Does Diabetes Increase Chances of Getting Glaucoma?

Diabetes refers to a group of metabolic diseases where the body does not produce enough insulin or does not use insulin properly. Glaucoma is a group of eye diseases that causes gradual vision loss. Both diseases are related by the same factors, but there are other differences.

The main cause of diabetes is a high level of blood glucose (sugar) in the bloodstream. This causes changes in the eyes. In diabetes, the pancreas produces a hormone called insulin, which is responsible for regulating sugar levels in body tissues. However, when insulin production decreases or stops completely, sugar levels increase due to the lack of its transportation system within cells. This leads to an increase in pressure inside the eyeball.  

Relationship Between the Two 

Many studies show a relationship between the two, especially in the elderly. Although the evidence is not conclusive, there is some suggestion that diabetes can cause eye problems through the eyeball’s pressure. The pressure inside the eyeball is caused by two factors: intraocular pressure. It is measured using an intraocular pressure gauge, measuring how much fluid or pressure is present inside the eyeball.

The other factor that causes a change in intraocular pressure includes a group of hormones called ciliary body hormones. These hormones are produced by cells located near the front surface of each eye (ciliary body). They help control intraocular pressure by delivering signals to cilia to move them inside and out of the eyes (called a ciliary movement). 


There are two main types of diabetic eye problems: open-angle and closed-angle. Open-angle is a group of diseases that cause damage to the optic nerve, sometimes resulting in blindness. It occurs when the pressure inside the eyeball increases and damages the optic nerve, which transmits visual information from the eye to the brain.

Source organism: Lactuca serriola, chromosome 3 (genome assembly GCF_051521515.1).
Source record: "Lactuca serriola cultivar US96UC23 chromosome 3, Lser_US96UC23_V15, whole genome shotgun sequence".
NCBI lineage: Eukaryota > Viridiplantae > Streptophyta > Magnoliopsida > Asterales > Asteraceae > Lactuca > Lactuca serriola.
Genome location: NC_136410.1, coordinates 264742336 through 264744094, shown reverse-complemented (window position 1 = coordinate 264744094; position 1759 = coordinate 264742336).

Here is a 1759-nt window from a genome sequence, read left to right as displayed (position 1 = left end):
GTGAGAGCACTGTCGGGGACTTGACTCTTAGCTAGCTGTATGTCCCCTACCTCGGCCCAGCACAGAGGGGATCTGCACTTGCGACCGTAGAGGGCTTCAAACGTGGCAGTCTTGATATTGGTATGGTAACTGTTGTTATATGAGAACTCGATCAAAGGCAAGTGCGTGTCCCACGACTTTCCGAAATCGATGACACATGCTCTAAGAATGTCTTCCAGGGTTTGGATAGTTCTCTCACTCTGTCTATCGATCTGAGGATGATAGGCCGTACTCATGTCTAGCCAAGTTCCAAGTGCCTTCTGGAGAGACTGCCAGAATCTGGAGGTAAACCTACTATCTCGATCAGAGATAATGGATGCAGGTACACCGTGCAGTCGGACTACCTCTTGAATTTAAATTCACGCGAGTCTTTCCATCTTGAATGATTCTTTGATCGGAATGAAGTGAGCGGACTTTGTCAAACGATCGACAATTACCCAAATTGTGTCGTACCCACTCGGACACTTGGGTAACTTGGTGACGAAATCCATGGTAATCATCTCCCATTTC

This is a disease that affects both eyes. This problem can progress to blind vision if left untreated over time. Symptoms include: 

  • Blurry vision
  • Loss of central vision (tunnel vision)
  • Headaches due to increased pressure in front of the eyes

The symptoms usually develop slowly over time, although they may occur suddenly without warning. 


Closed-angle is a disease that affects only one eye. It occurs when fluid builds up in the front part of the eye and damages the optic nerve or other structures inside the eye. Symptoms include: 

  • Blind spots 
  • Blurred vision
  • Redness or pain in the affected eye

These symptoms usually develop slowly over time, although they may occur suddenly without warning. 


You can diagnose the eye problem using a combination of tests that measure the pressure inside your eyes. These are called intraocular pressure (IOP) tests.  


With regular eye exams, medications, and diabetes prevention, you can control the eye issue. The goal is to lower your IOP as much as possible. You may need to use eye drops available by prescription only to lower your IOP. These drops work by shrinking the fluid-filled chambers of your eye (called the aqueous humor). They also block a chemical signal that causes the pressure in your eyes to increase when it should be decreasing (called a parasympathetic reflex). 


A diabetic eye problem is a serious disease that can lead to blindness if not treated. It is important to be aware of the symptoms and to have regular eye exams. The eye problem is linked to diabetes and can be controlled with medications.

Diabetes prevention can also protect you from eye problems. It is important to contact a healthcare professional if you experience any symptoms. You can call our experts at MMR Healthcare at (561) 364-8056 for advice.